Expertly Selected by Dr. John F Murray
Why do people suddenly ‘get into’ football during the World Cup?
People’s behavior during the World Cup is very interesting for us psychologists, as we can see many examples of the theories we use in action. Social identities are aspects of our personality that relate in some way to our social surroundings, for example, our nationality, the organization we work for, or a club we are members of. People are usually nicer towards people that share their social identity, and tend to be meaner to those that don’t even if they know nothing else about those people. This happens even if you split people up based on really trivial things such as which artist they prefer. We all have many social identities, and we might act in different ways depending on which one is activated.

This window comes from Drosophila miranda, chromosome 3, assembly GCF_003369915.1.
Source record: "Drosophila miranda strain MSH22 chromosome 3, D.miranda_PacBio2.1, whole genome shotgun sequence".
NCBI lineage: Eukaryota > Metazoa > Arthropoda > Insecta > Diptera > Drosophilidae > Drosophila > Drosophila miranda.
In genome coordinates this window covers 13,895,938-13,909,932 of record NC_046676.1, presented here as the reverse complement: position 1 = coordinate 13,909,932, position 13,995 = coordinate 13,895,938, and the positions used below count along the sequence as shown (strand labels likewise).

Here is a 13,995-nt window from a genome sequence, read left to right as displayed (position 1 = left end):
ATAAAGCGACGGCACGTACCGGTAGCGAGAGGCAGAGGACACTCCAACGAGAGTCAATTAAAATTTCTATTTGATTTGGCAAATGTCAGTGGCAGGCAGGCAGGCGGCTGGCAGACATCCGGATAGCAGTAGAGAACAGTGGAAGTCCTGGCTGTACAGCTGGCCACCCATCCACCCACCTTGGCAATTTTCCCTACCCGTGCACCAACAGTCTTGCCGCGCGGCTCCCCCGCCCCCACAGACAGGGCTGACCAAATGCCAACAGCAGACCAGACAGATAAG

During the soccer World Cup, social identity as a member of a country suddenly becomes very visible. So even people who normally don’t follow football feel very motivated to be positive about their country and its team. Generally, people are more tolerant of criticism from an ingroup member compared with an outgroup member because they feel ingroup members are trying to be constructive, whereas outgroup members are trying to be derogatory. People aren’t always tolerant of criticism of their own team though. So during the opening rounds of the World Cup fans may be able to get away with criticising their own team, but nearer the final it will be much less welcome.
Often during the World Cup, a plucky inexperienced team progresses further than expected and suddenly becomes a focus of the tournament. So although there is potential for rivalry, the World Cup really can also bring people from nations all over the world together through their love of football.